This is the same David Maclean who, last year, led a plot to keep MPs' expenses secret by excluding them from the Freedom of Information Act.

No attempt to clean up British public life which involves David Maclean carries an ounce of credibility: Cameron should remove him from the task.

He also needs to take a firmer line on the Speaker - a tragic figure who has come to symbolise the conspiracy of sleazy and bloated Westminster politicians against the British public.

So far, Cameron has supported the orthodoxy that House of Commons procedure makes it impossible to get rid of Michael Martin.

This claim is laughably false. Nothing is easier than to dislodge a Speaker who brings Parliament into disrepute.

Last week, a privy councillor told me that just one Early Day Motion would do the trick. An EDM calling for a vote of confidence in the Speaker would have to be debated, within days, on the floor of the Commons.

Such a course of action would involve huge risks. But the rewards are vast. If David Cameron pursues his mission in a rigorous and thoroughgoing way, he will find himself on the side of the British people against the sleazy Political Class which has done such massive damage to our public life.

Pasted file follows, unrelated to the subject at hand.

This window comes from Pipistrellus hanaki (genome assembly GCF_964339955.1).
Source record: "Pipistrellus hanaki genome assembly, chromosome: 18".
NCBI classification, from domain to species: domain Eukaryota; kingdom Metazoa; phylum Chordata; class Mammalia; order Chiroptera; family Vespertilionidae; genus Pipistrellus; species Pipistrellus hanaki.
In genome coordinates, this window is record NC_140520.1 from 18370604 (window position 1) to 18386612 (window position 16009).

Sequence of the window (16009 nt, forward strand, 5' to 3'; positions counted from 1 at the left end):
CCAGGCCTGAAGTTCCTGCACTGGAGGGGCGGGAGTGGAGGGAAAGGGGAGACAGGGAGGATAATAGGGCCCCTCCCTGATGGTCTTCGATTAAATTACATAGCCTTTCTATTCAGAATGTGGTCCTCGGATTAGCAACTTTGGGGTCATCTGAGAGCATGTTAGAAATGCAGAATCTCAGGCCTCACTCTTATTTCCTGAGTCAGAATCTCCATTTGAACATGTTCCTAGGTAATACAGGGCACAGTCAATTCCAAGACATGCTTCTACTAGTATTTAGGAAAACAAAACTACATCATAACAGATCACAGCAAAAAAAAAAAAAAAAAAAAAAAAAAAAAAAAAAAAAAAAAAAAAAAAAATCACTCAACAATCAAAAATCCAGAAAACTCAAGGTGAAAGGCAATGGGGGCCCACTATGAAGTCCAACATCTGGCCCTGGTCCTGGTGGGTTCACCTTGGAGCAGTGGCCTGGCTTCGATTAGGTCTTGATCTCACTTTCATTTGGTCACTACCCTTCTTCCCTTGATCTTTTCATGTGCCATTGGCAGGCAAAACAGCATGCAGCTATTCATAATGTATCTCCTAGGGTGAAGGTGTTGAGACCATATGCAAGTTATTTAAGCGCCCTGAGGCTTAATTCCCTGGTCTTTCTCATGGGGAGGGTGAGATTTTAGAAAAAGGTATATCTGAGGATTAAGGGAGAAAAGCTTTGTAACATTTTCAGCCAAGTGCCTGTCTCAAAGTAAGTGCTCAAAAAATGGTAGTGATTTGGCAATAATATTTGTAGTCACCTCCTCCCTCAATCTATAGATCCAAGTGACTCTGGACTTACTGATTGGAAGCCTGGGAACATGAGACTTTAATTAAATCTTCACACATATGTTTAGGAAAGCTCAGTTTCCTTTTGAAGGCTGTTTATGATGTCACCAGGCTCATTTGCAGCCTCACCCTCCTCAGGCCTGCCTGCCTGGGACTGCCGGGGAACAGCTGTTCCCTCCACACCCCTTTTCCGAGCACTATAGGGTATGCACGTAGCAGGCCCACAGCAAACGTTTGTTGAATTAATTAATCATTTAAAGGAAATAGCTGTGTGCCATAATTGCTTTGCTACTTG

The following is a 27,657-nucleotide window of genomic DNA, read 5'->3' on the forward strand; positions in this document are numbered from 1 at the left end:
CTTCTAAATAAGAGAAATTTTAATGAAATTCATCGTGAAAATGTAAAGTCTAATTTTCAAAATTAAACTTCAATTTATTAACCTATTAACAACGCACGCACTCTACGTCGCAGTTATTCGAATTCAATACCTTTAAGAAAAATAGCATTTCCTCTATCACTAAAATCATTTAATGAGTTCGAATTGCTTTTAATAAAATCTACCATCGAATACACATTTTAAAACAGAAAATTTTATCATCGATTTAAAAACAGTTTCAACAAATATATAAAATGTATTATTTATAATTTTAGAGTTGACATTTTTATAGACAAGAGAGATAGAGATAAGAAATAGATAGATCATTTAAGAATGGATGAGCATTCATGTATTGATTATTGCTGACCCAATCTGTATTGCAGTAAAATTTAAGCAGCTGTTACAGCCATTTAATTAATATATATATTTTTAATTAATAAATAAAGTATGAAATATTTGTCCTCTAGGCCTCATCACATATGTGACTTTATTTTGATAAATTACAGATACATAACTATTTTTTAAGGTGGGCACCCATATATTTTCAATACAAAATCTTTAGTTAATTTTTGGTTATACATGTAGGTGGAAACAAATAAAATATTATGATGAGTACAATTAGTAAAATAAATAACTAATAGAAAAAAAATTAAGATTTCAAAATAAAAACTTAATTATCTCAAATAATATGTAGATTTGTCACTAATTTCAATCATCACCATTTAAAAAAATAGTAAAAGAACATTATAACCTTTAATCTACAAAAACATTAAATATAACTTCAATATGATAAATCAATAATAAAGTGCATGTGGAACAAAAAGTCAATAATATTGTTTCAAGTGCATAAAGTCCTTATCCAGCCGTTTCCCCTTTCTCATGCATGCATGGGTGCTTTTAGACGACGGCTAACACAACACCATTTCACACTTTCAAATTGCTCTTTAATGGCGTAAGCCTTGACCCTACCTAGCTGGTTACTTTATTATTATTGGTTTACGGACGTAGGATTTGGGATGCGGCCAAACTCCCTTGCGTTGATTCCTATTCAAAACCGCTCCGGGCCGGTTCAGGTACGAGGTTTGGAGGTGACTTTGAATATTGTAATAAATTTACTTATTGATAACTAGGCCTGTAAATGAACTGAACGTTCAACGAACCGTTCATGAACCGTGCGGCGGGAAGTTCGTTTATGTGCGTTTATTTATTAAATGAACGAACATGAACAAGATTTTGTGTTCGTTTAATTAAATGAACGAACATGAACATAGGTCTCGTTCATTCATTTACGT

And, in doing so, he will end the drift and cynicism that does such damage to our political debate.

Another leader, another broken promise

Nick Clegg continues bitterly to disappoint as LibDem leader.

His biggest mistake so far is his inexplicable decision to side with the Government and refuse to call for a referendum on the Lisbon Treaty.

Clegg fought the last election explicitly promising the British people a referendum on this issue. Now he has broken his word.

This week, he staged a pathetic walk-out of his MPs from the Commons after the Speaker refused to allow discussion of a LibDem amendment demanding a referendum, not on the Treaty but on whether we should be in Europe at all.

Not that Clegg wants us out - clearly he believes the Europhiles would win, ending further debate.

The biggest worry about Clegg before becoming leader was his background - both as amember of the European Parliament and also as an official in the private office of Sir Leon Brittan when he was European Commissioner.

Clegg is a fully paid-up Euro fanatic - and this is beginning to show.